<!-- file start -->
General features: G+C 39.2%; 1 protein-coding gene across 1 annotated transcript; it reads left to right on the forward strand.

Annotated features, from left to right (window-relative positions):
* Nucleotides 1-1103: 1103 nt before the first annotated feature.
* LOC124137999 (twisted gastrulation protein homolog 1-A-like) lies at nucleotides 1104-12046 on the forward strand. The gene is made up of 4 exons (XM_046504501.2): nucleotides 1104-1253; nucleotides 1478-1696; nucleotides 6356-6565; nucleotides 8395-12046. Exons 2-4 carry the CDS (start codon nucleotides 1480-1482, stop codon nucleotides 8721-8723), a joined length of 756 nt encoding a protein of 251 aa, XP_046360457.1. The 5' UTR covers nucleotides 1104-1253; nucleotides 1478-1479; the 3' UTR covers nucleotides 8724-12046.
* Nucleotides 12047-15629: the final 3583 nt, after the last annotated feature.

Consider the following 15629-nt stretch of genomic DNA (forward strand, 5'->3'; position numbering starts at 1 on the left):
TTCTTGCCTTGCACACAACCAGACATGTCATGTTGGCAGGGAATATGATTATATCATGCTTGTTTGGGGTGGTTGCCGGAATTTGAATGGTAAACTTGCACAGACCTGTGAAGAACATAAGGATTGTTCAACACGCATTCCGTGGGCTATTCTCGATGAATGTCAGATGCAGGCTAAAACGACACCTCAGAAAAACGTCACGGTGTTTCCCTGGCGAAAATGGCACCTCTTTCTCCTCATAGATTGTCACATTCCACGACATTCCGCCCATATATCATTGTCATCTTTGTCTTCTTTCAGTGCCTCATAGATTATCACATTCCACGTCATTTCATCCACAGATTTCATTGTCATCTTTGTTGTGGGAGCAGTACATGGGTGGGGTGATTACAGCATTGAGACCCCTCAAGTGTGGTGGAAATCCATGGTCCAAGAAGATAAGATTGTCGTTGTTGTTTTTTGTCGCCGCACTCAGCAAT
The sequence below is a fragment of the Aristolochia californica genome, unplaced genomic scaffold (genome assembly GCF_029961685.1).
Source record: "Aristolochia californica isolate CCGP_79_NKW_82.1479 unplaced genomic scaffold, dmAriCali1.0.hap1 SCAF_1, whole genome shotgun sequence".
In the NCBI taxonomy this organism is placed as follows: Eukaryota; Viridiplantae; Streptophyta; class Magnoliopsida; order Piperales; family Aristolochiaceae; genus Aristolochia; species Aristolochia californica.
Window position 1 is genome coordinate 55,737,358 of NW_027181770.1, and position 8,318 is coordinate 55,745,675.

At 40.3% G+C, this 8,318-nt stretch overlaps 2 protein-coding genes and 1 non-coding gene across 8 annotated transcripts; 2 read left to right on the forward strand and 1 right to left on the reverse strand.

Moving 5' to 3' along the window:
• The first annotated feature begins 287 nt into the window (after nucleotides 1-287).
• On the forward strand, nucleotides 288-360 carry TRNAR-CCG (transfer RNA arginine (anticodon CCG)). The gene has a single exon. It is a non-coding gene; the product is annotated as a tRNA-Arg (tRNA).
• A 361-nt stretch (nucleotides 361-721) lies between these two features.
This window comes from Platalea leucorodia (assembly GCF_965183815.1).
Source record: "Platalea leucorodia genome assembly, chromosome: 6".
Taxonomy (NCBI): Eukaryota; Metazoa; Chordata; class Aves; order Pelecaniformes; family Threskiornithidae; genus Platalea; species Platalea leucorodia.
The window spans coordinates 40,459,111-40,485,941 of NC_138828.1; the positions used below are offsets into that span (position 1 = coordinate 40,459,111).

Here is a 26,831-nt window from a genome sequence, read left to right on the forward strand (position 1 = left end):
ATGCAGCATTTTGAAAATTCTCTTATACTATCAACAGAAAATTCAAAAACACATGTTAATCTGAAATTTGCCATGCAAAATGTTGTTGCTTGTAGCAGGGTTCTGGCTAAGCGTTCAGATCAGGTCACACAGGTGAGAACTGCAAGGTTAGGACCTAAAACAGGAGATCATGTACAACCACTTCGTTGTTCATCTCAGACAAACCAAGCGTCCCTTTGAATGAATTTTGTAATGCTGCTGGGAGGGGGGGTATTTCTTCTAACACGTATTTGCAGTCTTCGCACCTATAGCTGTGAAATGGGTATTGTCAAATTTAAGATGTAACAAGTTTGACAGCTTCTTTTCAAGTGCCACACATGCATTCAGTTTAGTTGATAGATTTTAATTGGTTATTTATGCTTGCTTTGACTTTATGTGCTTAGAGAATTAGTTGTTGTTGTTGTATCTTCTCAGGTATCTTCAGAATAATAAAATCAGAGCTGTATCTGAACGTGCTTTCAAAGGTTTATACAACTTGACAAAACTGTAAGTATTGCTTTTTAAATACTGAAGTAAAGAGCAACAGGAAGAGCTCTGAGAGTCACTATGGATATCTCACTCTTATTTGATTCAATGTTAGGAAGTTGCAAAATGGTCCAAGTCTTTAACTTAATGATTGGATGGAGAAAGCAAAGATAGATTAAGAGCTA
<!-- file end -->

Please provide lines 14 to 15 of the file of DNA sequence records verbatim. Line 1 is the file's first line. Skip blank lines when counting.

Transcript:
• The first annotated feature begins 287 nt into the window (after nucleotides 1-287).
• On the forward strand, nucleotides 288-360 carry TRNAR-CCG (transfer RNA arginine (anticodon CCG)). The gene has a single exon. It is a non-coding gene; the product is annotated as a tRNA-Arg (tRNA).